Running a coastal housekeeping operation is often quite a chore

By Pam George.
Photographs by Carolyn Watson.
From the May 2023 issue


Prior to the pandemic, coastal housekeeping companies were cleaning up. Jennifer and Jimi Kellogg, who founded Dust n Time in 2009, had five vans on the road, each ferrying up to five cleaners between jobs. 

Biamby Cleaning Services’ revenue soared from $7,000 in 2009 to six figures by early 2020. And Ecolistic Cleaning, which uses earth-friendly ingredients, had expanded from Annapolis to Baltimore to Sussex County, where founder Courtney Sunborn now lives. Then came COVID-19. In early spring 2020, Gov. John Carney banned commercial lodging and short-term rentals to all but essential workers. Many residential clients did not want people in their homes — and many cleaners didn’t want to enter them.

While news headlines focused on the ailing hospitality industry, housekeeping companies quietly suffered. “We lost six figures’ worth of income,” says Jeannie Biamby

The situation has improved, but the coastal industry is still adjusting to a new normal, with rising wages needed to attract and retain staff while supply costs soar.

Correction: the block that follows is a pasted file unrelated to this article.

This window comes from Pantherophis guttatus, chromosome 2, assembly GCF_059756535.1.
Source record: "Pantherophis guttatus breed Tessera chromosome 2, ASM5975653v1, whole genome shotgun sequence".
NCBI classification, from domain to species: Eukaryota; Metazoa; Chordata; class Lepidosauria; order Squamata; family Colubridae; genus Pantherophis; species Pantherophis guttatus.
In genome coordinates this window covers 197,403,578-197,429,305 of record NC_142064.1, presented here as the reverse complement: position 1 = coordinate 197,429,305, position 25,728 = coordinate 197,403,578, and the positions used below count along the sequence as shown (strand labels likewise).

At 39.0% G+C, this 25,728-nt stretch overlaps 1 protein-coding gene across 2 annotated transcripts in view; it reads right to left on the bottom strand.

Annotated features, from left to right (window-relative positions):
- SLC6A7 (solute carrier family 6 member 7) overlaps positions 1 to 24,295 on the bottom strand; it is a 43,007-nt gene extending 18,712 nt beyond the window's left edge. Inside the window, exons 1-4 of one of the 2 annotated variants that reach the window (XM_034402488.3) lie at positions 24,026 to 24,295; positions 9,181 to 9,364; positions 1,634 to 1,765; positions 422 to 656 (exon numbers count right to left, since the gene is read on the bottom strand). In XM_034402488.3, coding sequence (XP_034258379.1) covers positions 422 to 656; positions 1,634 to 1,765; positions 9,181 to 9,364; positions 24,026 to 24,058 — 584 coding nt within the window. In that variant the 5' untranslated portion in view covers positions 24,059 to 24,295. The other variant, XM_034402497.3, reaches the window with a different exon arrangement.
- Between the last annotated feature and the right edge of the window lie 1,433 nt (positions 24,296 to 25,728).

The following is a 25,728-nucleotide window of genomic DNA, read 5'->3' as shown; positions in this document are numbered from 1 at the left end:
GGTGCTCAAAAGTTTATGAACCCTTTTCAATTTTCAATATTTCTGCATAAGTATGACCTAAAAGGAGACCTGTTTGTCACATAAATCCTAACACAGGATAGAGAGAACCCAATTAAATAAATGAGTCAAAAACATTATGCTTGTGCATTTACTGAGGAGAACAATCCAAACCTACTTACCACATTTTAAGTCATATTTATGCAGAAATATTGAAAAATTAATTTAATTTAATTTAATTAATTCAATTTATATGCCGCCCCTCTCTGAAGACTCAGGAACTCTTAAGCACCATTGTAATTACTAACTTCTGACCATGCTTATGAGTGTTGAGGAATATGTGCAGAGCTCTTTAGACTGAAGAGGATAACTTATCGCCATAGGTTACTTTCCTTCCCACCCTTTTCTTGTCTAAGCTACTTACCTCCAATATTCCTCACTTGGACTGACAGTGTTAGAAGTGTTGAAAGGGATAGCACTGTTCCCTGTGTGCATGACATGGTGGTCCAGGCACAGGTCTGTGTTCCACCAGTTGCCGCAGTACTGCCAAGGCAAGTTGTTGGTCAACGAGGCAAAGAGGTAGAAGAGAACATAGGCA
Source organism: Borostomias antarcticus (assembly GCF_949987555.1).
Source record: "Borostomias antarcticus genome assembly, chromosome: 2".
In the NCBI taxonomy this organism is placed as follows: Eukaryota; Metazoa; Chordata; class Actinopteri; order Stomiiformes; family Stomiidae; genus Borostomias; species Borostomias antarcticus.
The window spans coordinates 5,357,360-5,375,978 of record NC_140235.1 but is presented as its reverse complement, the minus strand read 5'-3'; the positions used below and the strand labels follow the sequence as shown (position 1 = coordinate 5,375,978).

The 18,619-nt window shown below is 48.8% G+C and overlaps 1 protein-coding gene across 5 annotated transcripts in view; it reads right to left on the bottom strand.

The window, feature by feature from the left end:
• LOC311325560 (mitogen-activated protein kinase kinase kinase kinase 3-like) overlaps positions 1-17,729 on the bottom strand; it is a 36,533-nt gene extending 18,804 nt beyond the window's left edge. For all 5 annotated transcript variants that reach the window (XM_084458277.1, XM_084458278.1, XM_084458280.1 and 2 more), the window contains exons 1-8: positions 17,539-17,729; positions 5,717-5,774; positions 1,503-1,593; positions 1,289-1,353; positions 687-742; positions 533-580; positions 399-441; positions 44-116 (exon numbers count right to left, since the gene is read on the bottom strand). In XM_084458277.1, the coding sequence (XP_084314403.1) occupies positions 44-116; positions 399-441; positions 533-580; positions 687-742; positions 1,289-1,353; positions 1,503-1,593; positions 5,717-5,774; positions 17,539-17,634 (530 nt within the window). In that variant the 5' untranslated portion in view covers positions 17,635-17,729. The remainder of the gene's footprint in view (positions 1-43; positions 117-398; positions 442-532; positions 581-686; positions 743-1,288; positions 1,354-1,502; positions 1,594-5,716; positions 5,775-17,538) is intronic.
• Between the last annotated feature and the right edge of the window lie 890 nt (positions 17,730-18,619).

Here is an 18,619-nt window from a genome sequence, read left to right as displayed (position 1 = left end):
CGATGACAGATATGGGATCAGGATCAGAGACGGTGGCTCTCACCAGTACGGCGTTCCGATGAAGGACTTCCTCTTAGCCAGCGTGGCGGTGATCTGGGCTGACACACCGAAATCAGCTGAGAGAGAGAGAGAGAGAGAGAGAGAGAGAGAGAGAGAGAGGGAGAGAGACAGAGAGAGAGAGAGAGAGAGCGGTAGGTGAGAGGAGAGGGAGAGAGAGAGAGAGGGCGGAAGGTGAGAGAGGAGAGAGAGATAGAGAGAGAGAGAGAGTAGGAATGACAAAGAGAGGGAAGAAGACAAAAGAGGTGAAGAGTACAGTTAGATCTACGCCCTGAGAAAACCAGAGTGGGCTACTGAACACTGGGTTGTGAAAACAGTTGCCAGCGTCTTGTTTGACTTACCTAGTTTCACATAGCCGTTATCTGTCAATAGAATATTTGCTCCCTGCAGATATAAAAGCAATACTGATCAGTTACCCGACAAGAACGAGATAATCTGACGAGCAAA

When you go to sea with one of America’s southernmost lobstermen, it’s best to just stay out of the way

By Bill Newcott
Photograph by Jay Fleming
From the April 2023 issue


The lobsters keep their secrets,” says Wes Townsend almost absentmindedly, pointing us straight out to sea, the soft gray glow of a pending sunrise just beginning to define the dark horizon. 

It is 4:45 a.m. The good ship Paka has been pushing through 4-foot seas and battling 20 mph winds for the past hour, ever since we emerged from under the Indian River Inlet bridge.

Paka rises and falls rhythmically: Sploosh … sploosh … sploosh. Every once in a while, the hull rides a particularly high wave, hesitates at the crest, then freefalls to the trough: SPLOOSH!  

In May 1945, a German submarine surfaced off Cape Henlopen. The officers and crew couldn’t have picked a better place to give themselves up.By Bill Newcott

From the April 2023 issue


Imagine you’re waging war from a submarine, patrolling the enemy’s coast 4,000 miles from home. Suddenly you get a radio flash: “Hey, guys, we’ve just surrendered. The war is over.” 

What do you do? Do you turn around and cruise across a stormy ocean to a defeated homeland? Try to find a port in some neutral country?

Or, you might do what German sub captain Thilo Bode did off the East Coast on May 10, 1945: surface, reveal your position via a distress signal — and have your 44-man crew stand in formation on deck, hoping against hope the approaching U.S. warships won’t sink you.

Finally, you just might end up seeing your captured sub towed into the harbor at Lewes — and docked alongside the pier at Cape Henlopen.